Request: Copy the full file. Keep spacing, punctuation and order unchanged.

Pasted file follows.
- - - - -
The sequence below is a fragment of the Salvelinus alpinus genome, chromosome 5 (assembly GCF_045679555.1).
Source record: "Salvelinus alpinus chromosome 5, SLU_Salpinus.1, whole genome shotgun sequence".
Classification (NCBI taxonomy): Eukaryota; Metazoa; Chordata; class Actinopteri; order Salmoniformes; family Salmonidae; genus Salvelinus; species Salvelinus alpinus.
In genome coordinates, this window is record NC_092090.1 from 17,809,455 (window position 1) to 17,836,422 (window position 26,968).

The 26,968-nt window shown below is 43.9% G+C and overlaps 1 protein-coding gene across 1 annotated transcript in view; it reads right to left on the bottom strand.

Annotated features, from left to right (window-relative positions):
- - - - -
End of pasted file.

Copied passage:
The sequence below is a fragment of the Salvelinus alpinus genome, chromosome 5 (assembly GCF_045679555.1).
Source record: "Salvelinus alpinus chromosome 5, SLU_Salpinus.1, whole genome shotgun sequence".
Classification (NCBI taxonomy): Eukaryota; Metazoa; Chordata; class Actinopteri; order Salmoniformes; family Salmonidae; genus Salvelinus; species Salvelinus alpinus.
In genome coordinates, this window is record NC_092090.1 from 17,809,455 (window position 1) to 17,836,422 (window position 26,968).

The 26,968-nt window shown below is 43.9% G+C and overlaps 1 protein-coding gene across 1 annotated transcript in view; it reads right to left on the bottom strand.

Annotated features, from left to right (window-relative positions):